Federal Housing Finance Agency Director James Lockhart said the private industry should adopt the same industry standards to modify mortgage loans, but several have already announced mortgage forbearance plans: Citi, JP Morgan, Bank of America .

Interestingly, FDIC head Sheila Bair immediately called it "a step in the right direction but falls short of what is needed to achieve widescale modifications of distressed mortgages, particularly those held in private securitization trusts."

She has become quite outspoken recently and is obviously making sure she stays on the offensive.

Surprisingly, they would still allow loans where the principal, interest, taxes and insurance could be as high as 38 percent of gross income. That is still high: traditionally, 30 percent of gross income was the most lenders would allow to go to the monthly housing bill.

This is a sign of how far out of whack mortgage loans became in the last few years.

Finally, a few traders also noted that Blackstone's CEO Stephen Schwartzman also made positive comments at the same time. Speaking at a Merrill Lynch conference, he noted that THEIR private equity portfolio performing pretty well, and that he would be a buyer of distressed real estate.

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- The Dow 30 at a Glance

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CNBC's Names in the News:

General Motors

Google

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Questions? Comments? tradertalk@cnbc.com

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  Tuesday, 11 Nov 2008 | 9:24 AM ET

AmEx: Why They Became A Bank Holding Company

Posted By: Bob Pisani

Futures are down as Asia and then Europe opened down. Get ready to hear a lot more economic stimulus plans from many governments. The dollar is up, commodities are down roughly 2 percent, and the bond market is closed.

Elsewhere:

1) Sign of the times: American Express' application to become a bank holding company was approved by the Federal Reserve.

What does this mean? Several analysts noted that it means AmExis assuming that the funding difficulties everyone is experiencing will be longer and more protracted than many expected.

By becoming a bank holding company, they are trying to broaden their funding sources, and will gain greater access to capital under the current and any future government-sponsored programs. And they do need capital. In the next six months, AmEx will need $4 billion in net commercial paper and $7 billiion of long-term debt.

Now they can turn to the real issue: stemming the losses coming from their consumer credit card division.

2) Las Vegas Sandsreported earnings below expectations, more importantly several projects are being delayed to preserve capital, and they are about to announce a $2.1 b capital raise. MGM and Las Vegas Sands down 7 percent pre-open.

3) Here is is the type of news we WANT to be seeing. Citigroup is joining JP Morganby offering mortgage refinancings. Reducing consumer debt burdens is a key part of getting the economy going; expect to see more of this in the very near future.

This will have long-term positive effects for a variety of reasons (reduced foreclosures, increased confidence, reworked mortgage terms could be favorable) and while it may not be moving the needle this morning, as time goes on this news has a greater effect that its being given credit for this morning.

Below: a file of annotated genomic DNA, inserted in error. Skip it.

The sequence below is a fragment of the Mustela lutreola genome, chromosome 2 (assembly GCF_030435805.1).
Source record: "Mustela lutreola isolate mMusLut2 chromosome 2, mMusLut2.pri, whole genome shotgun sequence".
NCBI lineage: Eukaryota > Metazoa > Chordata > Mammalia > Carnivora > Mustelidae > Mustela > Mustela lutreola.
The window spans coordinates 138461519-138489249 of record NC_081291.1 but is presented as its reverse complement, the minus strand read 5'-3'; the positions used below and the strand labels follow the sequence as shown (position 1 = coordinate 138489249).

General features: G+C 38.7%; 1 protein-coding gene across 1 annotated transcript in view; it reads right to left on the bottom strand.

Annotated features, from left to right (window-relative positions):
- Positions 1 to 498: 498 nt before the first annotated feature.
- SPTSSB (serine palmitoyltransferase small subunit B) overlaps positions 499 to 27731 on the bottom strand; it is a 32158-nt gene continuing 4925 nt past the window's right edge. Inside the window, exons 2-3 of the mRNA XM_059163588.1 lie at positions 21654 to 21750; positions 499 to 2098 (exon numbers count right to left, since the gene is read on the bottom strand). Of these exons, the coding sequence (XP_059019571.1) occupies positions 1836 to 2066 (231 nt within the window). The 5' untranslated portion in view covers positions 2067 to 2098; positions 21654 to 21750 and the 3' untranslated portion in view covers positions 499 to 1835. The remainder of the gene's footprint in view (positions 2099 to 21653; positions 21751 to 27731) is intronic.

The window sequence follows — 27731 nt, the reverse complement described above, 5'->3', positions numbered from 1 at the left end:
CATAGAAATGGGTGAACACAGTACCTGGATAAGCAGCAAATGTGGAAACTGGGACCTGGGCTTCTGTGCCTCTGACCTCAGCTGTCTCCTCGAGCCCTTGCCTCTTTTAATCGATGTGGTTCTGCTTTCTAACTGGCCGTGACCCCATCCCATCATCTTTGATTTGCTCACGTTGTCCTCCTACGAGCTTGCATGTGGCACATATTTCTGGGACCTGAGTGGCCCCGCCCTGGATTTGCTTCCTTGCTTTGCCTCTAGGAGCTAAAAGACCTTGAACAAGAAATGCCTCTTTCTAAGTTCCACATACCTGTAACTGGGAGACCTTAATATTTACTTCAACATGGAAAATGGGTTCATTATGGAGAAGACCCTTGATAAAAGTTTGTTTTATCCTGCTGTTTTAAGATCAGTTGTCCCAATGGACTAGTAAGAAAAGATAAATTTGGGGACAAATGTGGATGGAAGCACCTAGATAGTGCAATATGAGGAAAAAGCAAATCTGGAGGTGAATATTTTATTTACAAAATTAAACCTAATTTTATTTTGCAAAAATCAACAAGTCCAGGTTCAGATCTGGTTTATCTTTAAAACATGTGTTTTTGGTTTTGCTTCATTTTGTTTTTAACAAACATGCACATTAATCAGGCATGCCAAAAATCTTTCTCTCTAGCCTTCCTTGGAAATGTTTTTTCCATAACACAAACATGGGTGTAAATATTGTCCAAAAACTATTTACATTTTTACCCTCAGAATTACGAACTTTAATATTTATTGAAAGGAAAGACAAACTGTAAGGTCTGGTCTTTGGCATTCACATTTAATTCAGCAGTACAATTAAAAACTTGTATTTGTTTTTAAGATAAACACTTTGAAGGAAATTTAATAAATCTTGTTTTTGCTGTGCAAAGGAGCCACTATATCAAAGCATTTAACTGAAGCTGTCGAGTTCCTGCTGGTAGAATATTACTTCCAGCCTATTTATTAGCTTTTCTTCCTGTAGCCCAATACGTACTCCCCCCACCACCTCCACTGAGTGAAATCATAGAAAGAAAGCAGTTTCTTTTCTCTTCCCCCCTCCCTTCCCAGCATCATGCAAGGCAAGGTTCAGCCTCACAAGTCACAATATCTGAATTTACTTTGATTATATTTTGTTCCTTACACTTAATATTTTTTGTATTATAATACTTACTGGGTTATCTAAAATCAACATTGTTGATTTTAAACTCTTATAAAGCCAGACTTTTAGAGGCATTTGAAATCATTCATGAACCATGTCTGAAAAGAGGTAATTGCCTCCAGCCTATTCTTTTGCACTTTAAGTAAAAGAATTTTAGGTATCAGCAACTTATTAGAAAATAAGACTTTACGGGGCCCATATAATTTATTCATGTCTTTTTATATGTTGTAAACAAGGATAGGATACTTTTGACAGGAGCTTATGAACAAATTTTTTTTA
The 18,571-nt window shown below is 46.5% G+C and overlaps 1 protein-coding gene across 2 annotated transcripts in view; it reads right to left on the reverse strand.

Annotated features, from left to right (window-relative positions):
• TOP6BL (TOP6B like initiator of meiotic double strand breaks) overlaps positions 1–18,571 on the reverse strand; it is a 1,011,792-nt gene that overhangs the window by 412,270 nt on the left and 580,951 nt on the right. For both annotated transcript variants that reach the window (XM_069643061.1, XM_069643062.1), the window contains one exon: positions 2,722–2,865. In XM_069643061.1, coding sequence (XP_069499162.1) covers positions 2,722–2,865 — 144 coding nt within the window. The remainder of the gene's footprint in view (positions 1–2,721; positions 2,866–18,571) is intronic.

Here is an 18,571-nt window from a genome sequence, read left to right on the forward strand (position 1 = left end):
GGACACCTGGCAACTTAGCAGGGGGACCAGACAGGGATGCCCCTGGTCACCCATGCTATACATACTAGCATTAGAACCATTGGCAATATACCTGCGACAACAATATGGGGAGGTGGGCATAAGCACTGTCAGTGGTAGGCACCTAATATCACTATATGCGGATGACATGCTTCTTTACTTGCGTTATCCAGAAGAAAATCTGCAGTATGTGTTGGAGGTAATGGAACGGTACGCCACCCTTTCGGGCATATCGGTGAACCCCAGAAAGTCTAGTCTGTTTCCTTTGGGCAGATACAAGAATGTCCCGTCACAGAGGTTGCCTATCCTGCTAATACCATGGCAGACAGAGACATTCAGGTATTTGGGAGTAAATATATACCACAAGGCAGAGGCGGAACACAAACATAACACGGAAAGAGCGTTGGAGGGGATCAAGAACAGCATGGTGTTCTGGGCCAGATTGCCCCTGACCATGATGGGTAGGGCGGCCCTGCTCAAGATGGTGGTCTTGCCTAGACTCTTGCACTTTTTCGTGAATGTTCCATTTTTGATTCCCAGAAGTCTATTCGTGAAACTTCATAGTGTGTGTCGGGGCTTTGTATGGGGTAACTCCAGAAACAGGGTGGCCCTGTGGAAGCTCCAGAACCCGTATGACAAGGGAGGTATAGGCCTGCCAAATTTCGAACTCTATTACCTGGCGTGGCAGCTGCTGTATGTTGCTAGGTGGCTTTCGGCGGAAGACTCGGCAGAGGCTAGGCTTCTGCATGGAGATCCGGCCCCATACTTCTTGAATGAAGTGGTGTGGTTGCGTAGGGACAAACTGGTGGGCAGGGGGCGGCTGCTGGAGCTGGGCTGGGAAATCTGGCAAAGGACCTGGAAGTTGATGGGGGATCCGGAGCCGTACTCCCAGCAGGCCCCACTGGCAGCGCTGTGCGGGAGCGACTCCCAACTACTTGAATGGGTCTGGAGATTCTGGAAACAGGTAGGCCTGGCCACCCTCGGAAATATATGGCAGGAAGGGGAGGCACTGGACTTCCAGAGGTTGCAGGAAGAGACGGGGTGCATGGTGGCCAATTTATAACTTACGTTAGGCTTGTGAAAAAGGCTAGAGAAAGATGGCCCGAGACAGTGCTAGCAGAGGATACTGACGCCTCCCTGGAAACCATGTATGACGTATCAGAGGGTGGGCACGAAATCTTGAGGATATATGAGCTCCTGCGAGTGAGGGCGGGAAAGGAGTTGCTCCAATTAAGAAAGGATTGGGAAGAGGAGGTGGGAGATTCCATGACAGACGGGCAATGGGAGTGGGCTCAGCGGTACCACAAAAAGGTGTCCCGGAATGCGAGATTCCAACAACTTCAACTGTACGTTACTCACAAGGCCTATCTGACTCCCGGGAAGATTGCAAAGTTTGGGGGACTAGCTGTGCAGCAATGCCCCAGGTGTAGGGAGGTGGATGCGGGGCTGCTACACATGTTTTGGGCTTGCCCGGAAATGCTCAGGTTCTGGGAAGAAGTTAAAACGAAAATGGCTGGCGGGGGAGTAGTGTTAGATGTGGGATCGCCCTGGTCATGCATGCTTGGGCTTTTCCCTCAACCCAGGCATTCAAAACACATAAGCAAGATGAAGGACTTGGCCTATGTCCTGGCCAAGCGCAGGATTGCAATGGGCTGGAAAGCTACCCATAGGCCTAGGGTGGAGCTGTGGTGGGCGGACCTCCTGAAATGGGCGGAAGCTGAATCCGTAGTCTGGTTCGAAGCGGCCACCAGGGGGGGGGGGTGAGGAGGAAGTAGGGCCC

4) REITS. Lots of discussion on the Street yesterday about the fallout from the Circuit City bankruptcy, believed to be the latest of several bankruptcies coming. Impact on the REITs was profound, with many mall REITs down ten percent or more.

  • Credit Spreads
  • Pros Say: Currency Trends in Reverse
  • Credit Crunch Timeline
  • It's not just poor fundamentals killing REITs: they are experiencing higher capital costs as well. Interest rates are higher, the underwriting criteria has become much stricter, and loan-to-value ratios are dropping. It means that a lot of companies are going to de-leverage.

    Speaking of funding difficulties: the Yellowstone Club, an exclusive mountain retreat in Montana which boasts former VP Dan Quayle and Bill Gates among its members, filed for bankruptcy Monday because they could not secure new financing.

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      Monday, 10 Nov 2008 | 2:53 PM ET

    A "Listless" Market: Here's Why

    Posted By: Bob Pisani

    Despite the positive news of a massive stimulus program from China, which initially buoyed commodity stocks, the market is trading in a listless manner.

    We are now in the midst of what one trader called "The Great Boredom," that period where we know the economy is going to slow dramatically, but it is too early to aggressively buy a rebound.

    Positive news on China stimulus, but market listless. This is "The Great Boredom":

    --know the economy slowing

    --but too early to buy a rebound

    Consider:

    1) GMtraded as low as $3.02, the lowest level since the 1940s, as Deutsche Bank slaps a price target of $0 on it;

    2) Goldman Sachs down another 11 percent today to a 5-year low. The thinking on the Street is that the assets on their books are declining in value, and with IPOs, secondaries, and the like practically nonexistent, it is simply extraordinarily difficult for them to make any money in the near future.

    3) Fannie Mae's numbers were awful (loss of $29 b!); they are losing money so fast that they will have to access the TARP program early next year;

    4) Wall Street professionals continue to get stuffed. Two examples:

    a) Investor Carl Icahn reported an 8.9 percent stake in containerboard maker Temple Inlandon October 17th. Not clear when he accumulated the shares, but the stock has gone from the $15-$20 range in the last few months to $5.26 today;